Ancestry Library: Your Library Can Help You Discover Your Roots

As the lockdown began, I posted some "At Your Library" columns that were suddenly irrelevant, among them a column about Ancestry Library, then only available from a library branch -- and the branches were all closed.

Shortly after that, Ancestry was made available from all computers -- but the newspaper wasn't publishing. 

As it turns out, that column didn't run before the lockdown. I submitted with some changes in July, and I was able to announce that this e-resource is now available from any computer. So I'll check that off my list.

*  *  *  *

The next column feels sadly ironic. As more library services move online, we can reach more people. But the "digital divide" grows wider, and we fail our most vulnerable customers. Libraries everywhere are working on ways to address this, but it's another sad ripple effect of the pandemic.

Your Library Online: fun and safe ways to enjoy your library this summer (plus increased Takeout hours in Port Hardy and Port McNeill)

This is a tough summer for libraries. We miss our branches being a hub of activity, and having people of all ages and interests flock to our doors. Whether it’s beach reading, Summer Reading Club, or a series on audiobook, libraries have always helped make summer entertaining (and dare I say, educational). This summer – like everyone else – we are discovering new ways to connect.

The good news is that the library is still here! When you need something new to read or watch, you can use our Takeout service. Soon deliveries will resume and you’ll be able to order materials from any VIRL location. That should make many customers happy!

Although our library programs have moved online, they are still the programs you know and love – but in a different format. 

Kids up to 12 years old can “Explore Our Universe” with the 2020 Summer Reading Club. You can register your children by visiting https://bcsrc.ca/. There are lots of virtual events to explore. The easiest way to find out more is through the “Virtual SRC 2020 Explore Our Universe!” Facebook group. Families without internet at home can call 1-877-415-VIRL to register.

Readers age 12-18 can join the Teen Summer Challenge, completing tasks to win prizes. You can see the complete task list and instructions at https://virl.bc.ca/teen-summer-challenge/.

We’re now offering three virtual book clubs. All the titles for the clubs are available as eBooks with no waiting and no holds, throughout the month of July.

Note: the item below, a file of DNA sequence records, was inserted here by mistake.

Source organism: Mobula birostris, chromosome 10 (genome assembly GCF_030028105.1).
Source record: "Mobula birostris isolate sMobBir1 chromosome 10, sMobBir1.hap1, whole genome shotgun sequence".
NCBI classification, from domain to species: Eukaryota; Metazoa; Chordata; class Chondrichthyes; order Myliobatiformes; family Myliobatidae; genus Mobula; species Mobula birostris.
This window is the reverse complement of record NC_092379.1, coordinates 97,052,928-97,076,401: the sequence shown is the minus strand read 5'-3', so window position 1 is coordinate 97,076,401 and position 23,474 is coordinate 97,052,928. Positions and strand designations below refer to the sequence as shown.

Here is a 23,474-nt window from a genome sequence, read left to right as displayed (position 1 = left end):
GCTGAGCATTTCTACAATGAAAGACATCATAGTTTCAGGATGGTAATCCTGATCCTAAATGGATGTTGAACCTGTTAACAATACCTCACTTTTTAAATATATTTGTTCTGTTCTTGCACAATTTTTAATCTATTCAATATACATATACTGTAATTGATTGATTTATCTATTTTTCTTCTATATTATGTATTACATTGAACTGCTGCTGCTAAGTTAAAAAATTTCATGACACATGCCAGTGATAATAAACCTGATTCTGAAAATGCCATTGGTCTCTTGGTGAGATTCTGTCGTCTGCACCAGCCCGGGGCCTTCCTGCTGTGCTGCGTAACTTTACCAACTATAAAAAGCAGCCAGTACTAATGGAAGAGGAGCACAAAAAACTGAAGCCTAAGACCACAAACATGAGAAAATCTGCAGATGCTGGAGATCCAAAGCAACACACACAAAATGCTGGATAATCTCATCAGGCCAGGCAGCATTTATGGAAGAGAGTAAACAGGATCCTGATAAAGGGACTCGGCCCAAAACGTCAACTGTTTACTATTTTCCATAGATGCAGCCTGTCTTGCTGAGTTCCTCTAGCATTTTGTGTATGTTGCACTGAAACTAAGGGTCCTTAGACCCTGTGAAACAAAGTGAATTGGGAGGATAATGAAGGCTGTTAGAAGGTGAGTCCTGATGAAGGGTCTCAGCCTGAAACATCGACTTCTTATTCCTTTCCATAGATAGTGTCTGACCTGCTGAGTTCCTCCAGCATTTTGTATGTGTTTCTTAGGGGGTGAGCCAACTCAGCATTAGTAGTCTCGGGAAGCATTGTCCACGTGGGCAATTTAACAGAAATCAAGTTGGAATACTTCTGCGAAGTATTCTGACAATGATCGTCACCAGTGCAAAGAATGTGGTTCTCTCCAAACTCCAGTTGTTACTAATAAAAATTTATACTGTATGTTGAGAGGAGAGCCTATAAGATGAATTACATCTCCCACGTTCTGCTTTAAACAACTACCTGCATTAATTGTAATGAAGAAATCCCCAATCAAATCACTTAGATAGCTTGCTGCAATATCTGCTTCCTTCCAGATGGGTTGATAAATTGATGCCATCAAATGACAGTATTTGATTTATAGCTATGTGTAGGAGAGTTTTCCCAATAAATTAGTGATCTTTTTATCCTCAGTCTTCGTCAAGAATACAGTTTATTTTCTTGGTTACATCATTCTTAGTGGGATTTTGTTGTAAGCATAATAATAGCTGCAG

The Shared Shelf is a book club for the whole family. The focus will be on children’s chapter books, to read and talk about together. The July title is Kenneth Oppel’s Silverwing.

     The Take A Break book club reads lighter fiction and informative, enjoyable nonfiction. The July book “The 100-Year-Old Man Who Climbed Out the Window and Disappeared” by Jonas Jonasson is a crowd favourite.

     Books & Beyond focuses on taking action. After each title, members will have an opportunity to try a local challenge or a task to help them better understand or address topics covered in the book. The July title is “I’m Not Dying With You Tonight,” by Kim Jones and Gilly Segal.

There are also online storytimes. Check out the Storytime Corner Facebook Group at 10:30 a.m. every Monday and Friday, and Babytimes every Tuesday. Children of all ages can enjoy storytimes.

Questions? Feedback? Ideas for virtual programs? Call us at 1-877-415-VIRL (8475). 

[Sidebar with branch open hours.]

"at your library" in the north island eagle: columns published since re-opening, part 1: library takeout

Since the lockdown ended, I've been writing my column in the free local newspaper again. These columns seem very specific and not of wide interest, but since I started collecting the columns on this blog, I want the record to be complete. 

At Your Library: Your Library Is Coming Back… One Step at a Time

Welcome back! I’m so very happy to welcome you back to your local branch of the Vancouver Island Regional Library (VIRL). 

I hope you weathered the lockdown in relative comfort and safety, and that you and your loved ones are all healthy. It’s been such an unusual time, with so many unknowns, and for many people, a real struggle. I can speak for all library staff when I say, we missed being able to help you through it.

VIRL is taking steps towards a gradual return of library services. We’ve worked hard to design a system that protects the health of our customers and library staff, follows all the provincial health guidelines, and still provides access to your library. Quite a challenge!